When babies begin eating solids, every meal becomes a learning opportunity.
When you look at your baby’s or toddler’s food tray, do you often see nothing but a big mess? That’s actually a good thing. Messy eating is a positive sign that your child is busy learning. All that mashed-up food might look like just a tray (and floor!) smeared with carrot puree, but it’s actually a classroom in progress.
Young children learn best by doing. That’s how the developing brain collects the information it needs in order to make sense of things. And that’s what’s happening when they play with their food.
What Babies Learn from Food
Touch, squish, mash, poke, toss (and, oh yeah, eat)—most toddlers use a two-handed approach to food, emphasis on hand. Hands-on food experiences help them understand properties like shape, texture, temperature, and more.
Researchers have found that it’s easier for kids to learn the names of solid objects (ball, bottle) because their size, shape, and appearance remain constant. The names of squishy, gooey, oozy stuff is tougher to, well, get a grasp on. Working with 16-month-olds, researchers discovered that when presented with non-solids like applesauce, oatmeal, and soup, the kids who made the biggest messes were the fastest at learning the names of the foods.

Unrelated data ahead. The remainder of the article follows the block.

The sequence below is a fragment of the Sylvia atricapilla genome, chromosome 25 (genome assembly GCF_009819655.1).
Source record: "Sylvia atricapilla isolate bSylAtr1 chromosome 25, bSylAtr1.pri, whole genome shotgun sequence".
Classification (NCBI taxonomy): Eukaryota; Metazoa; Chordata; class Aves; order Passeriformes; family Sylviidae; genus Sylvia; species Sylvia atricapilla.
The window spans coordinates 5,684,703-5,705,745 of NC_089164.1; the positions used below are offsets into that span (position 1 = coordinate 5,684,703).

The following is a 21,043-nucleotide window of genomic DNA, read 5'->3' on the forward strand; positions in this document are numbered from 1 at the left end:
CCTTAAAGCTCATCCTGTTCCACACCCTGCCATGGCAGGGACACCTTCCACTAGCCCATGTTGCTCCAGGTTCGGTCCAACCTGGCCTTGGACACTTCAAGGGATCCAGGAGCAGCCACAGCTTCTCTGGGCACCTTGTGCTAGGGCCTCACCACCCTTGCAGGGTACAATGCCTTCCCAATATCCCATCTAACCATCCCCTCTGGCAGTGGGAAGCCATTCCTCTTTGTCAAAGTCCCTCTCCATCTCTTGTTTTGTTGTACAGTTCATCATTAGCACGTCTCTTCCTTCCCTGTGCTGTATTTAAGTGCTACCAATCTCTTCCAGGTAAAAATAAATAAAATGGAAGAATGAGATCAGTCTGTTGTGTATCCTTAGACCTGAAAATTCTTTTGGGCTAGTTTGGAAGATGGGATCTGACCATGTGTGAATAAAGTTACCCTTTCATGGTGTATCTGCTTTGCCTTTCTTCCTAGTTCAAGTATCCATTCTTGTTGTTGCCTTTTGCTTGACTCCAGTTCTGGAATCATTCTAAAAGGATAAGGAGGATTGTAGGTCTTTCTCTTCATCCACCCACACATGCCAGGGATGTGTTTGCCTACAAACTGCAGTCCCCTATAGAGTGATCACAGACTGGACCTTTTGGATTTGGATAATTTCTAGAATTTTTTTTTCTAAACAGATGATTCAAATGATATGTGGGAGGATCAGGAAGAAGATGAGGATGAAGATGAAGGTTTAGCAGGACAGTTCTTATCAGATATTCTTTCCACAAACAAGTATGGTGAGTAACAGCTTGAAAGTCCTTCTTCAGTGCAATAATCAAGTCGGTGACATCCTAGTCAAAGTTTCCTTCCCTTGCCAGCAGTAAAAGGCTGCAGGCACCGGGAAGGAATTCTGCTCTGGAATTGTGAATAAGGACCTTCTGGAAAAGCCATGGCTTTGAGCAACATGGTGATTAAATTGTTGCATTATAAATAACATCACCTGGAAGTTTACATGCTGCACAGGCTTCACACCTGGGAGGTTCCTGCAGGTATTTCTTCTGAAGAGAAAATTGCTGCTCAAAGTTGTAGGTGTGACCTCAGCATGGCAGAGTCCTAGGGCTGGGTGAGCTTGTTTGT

Over time, hands-on explorations of food help children understand that, say, what we call “oatmeal” is still oatmeal whether it’s in a bowl or on their fingers, hot or cold, grayish brown or colored pink with berry stains.
These behaviours, researchers say, help kids build an early vocabulary, setting the stage for better cognitive development and function later on.
Mess Control: What You Can Do
Messy self-feeding often continues until age 3. To keep the learning going while containing the chaos, you can try a few strategies:
Consider using a high chair.
In the study, kids who sat in high chairs explored food more because they grew used to being allowed to do so during the study. Bonus: A high chair is also easy to clean.
Offer just one or two foods at a time, in small amounts.
You don’t need to present an entire meal on a single plate, just enough to play with. And remember, toddler serving sizes are smaller than adult ones. Toddlers need small amounts of food more often throughout the day.
Try not to get hung up (yet) on utensils and table manners.
There’s a time for that, but it comes later, when your child is better able to manipulate utensils and follow rules. Most toddlers can use a spoon at around 18 months, but they don’t always like to—and that’s OK for now.
Use unbreakable dishes and cups,
in case the food lessons turn into a physics experiment too.
Know when to end the session.
When the mess starts flying onto the floor, hair, and you, your child is probably full and getting a little bored. It’s fine to end the meal (and class, so to speak) before your kitchen looks like a splatter painting.